Lancia Fulvia Rally 1,6 HF

A “Fanalone” in San Francisco.

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This Fulvia is an original, unrestored, one owner car with less than 20k miles. My dad bought it new in 1969 and it spent most of its life in Switzerland. Early on my dad raced it in snow slaloms and street races around Switzerland, then it spent a few decades doing occasional weekend outings over Swiss mountain passes, and it recently relocated to California where we enjoy it up and down Highway 1.

A little Fulvia HF history: After quitting Formula 1 racing in 1955, Lancia got back into motorsports in 1965 with a focus on Rally racing. They entered rallying with a lightweight HF version of their Lancia Fulvia Coupe and were immediately successful. With the exception of 1970, Fulvias won the Italian Rally Championship every year from 1965 to 1973 and they became Rally World Champions in 1972.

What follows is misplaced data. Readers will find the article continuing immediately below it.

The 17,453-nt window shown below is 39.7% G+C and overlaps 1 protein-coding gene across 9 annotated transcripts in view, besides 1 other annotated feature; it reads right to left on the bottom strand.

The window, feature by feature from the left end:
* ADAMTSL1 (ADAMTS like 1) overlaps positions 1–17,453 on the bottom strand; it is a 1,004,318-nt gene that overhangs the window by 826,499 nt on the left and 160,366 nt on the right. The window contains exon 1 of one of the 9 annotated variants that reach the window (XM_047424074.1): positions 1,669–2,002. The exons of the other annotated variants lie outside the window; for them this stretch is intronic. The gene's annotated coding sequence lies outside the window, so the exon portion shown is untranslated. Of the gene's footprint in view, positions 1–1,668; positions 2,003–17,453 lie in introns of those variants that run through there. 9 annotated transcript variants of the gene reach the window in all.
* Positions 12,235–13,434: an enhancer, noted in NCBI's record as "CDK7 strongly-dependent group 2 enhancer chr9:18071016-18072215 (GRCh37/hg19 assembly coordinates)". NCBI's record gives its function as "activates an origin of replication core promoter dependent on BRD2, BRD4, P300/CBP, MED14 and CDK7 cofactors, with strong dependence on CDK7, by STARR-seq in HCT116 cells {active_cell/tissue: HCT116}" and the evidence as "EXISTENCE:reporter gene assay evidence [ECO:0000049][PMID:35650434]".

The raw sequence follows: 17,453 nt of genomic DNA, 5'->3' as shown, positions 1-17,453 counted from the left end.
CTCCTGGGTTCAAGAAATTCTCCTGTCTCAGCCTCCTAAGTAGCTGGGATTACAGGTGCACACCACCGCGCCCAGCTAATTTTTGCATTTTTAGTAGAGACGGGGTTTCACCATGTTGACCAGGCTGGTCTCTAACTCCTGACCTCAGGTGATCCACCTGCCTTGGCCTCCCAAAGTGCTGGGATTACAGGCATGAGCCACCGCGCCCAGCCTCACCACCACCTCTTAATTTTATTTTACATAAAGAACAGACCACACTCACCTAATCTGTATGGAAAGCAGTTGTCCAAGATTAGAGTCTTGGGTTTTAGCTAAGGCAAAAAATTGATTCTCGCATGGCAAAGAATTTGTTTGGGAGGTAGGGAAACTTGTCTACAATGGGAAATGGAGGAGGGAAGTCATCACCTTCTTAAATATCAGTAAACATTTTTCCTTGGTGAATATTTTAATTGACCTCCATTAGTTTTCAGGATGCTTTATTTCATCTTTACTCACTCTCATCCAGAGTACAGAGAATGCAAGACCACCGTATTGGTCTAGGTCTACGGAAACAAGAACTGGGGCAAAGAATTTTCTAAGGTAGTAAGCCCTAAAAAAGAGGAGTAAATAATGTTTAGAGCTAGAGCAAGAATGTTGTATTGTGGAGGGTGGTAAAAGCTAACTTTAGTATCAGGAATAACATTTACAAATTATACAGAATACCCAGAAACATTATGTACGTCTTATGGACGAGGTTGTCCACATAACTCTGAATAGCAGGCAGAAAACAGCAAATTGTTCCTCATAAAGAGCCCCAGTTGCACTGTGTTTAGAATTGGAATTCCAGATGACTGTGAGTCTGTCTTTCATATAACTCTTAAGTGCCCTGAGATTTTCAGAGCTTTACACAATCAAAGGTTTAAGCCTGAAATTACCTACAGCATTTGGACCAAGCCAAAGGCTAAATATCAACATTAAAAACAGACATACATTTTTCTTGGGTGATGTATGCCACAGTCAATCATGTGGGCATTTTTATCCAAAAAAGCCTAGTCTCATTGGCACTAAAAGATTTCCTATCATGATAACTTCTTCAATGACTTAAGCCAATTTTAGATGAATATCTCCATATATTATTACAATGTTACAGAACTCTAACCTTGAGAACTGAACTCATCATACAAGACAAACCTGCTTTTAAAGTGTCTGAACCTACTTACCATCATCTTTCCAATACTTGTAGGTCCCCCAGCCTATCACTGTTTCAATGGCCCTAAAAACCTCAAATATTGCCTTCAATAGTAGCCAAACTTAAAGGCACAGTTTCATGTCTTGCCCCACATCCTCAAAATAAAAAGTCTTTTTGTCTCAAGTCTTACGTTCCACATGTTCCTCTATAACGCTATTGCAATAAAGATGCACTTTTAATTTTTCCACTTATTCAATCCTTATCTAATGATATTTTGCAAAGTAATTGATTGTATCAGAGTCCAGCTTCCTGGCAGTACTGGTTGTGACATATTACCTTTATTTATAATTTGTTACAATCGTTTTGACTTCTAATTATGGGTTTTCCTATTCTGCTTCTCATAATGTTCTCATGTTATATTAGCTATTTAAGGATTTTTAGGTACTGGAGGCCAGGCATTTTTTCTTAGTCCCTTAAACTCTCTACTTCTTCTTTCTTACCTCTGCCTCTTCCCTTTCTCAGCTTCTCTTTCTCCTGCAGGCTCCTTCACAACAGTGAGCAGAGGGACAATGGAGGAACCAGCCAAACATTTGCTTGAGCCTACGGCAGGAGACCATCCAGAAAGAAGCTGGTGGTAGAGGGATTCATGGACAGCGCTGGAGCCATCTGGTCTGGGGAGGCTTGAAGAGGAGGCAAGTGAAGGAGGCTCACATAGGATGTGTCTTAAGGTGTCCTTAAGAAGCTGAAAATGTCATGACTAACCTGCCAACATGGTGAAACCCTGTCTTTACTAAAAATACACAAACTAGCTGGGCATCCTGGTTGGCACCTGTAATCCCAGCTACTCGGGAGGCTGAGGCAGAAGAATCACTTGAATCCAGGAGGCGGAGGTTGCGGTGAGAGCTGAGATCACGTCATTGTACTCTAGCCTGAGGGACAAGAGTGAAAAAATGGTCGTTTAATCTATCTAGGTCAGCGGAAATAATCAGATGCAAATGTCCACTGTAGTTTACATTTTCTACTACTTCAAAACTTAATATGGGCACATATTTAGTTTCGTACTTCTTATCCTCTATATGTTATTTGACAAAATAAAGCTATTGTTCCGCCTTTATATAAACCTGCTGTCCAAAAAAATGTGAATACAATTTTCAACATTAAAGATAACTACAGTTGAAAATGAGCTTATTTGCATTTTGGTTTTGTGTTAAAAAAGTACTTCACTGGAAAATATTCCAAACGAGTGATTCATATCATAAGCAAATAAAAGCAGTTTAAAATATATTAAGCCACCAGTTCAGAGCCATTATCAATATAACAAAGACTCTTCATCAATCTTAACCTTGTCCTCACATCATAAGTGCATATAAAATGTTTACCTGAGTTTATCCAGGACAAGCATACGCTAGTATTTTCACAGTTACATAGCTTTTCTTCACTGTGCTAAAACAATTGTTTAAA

Over the course its racing career, Lancia continuously improved the Fulvia HF with better suspensions, lighter bodies, and larger engines. By 1969, the HF had gained a tuned up 1.6 liter engine, aluminum body parts, and distinctive, large inner headlights that gave it the nickname Fanalone. Fanalones raced as prototypes until August 1969, when the model received FIA homologation. Lancia entered Fanalones in the 1970 rally season running against cars like the Porsche 911, Renault Alpine, BMW 2002, and Alfa Romeo GTV. Lancia won their first race at the end of the 1970 season and they became world champions in 1972, winning the famous Rally Monte-Carlo for the first time that year. Lancia would move on to become the most successful rally racing brand of all time, winning 11 championships by the time they quit rally racing in 1993. Lancia followed the Fulvia with the Stratos, 037, and Delta rally cars.

To qualify for international rally racing, a car maker had to build and sell a certain number of production versions of the rally model (I’ve read that the FIA required a minimum of 500 cars to be made). Lancia ended up making 1,258 Fanalones in 1969 and 1970. Ours is #377 and apparently one of just 10 currently in the US.

Even after 48 years, the Fulvia is a pleasure to drive. It’s light, crisp, and well balanced, it has great sounds and visibility, and enough power to have fun.

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